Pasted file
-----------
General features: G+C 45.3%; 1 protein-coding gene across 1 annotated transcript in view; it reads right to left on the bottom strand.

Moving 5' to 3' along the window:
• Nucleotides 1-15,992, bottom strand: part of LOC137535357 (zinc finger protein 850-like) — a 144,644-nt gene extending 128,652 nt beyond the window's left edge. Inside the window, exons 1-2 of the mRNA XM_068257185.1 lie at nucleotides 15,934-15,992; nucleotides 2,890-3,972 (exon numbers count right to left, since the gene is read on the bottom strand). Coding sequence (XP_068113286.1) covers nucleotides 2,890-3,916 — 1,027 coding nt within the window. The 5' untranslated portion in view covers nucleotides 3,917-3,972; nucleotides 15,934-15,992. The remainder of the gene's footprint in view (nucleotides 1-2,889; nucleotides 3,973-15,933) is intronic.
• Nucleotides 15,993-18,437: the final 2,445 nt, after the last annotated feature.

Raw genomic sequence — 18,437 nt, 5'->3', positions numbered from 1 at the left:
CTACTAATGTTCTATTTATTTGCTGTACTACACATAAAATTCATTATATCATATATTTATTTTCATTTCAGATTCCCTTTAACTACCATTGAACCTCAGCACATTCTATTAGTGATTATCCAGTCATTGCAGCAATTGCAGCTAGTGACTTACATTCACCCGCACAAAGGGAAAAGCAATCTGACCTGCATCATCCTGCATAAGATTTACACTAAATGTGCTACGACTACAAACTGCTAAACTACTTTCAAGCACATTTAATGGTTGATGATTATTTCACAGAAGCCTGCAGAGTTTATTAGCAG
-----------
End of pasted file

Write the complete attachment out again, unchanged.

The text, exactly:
General features: G+C 45.3%; 1 protein-coding gene across 1 annotated transcript in view; it reads right to left on the bottom strand.

Moving 5' to 3' along the window:
• Nucleotides 1-15,992, bottom strand: part of LOC137535357 (zinc finger protein 850-like) — a 144,644-nt gene extending 128,652 nt beyond the window's left edge. Inside the window, exons 1-2 of the mRNA XM_068257185.1 lie at nucleotides 15,934-15,992; nucleotides 2,890-3,972 (exon numbers count right to left, since the gene is read on the bottom strand). Coding sequence (XP_068113286.1) covers nucleotides 2,890-3,916 — 1,027 coding nt within the window. The 5' untranslated portion in view covers nucleotides 3,917-3,972; nucleotides 15,934-15,992. The remainder of the gene's footprint in view (nucleotides 1-2,889; nucleotides 3,973-15,933) is intronic.
• Nucleotides 15,993-18,437: the final 2,445 nt, after the last annotated feature.

Raw genomic sequence — 18,437 nt, 5'->3', positions numbered from 1 at the left:
CTACTAATGTTCTATTTATTTGCTGTACTACACATAAAATTCATTATATCATATATTTATTTTCATTTCAGATTCCCTTTAACTACCATTGAACCTCAGCACATTCTATTAGTGATTATCCAGTCATTGCAGCAATTGCAGCTAGTGACTTACATTCACCCGCACAAAGGGAAAAGCAATCTGACCTGCATCATCCTGCATAAGATTTACACTAAATGTGCTACGACTACAAACTGCTAAACTACTTTCAAGCACATTTAATGGTTGATGATTATTTCACAGAAGCCTGCAGAGTTTATTAGCAG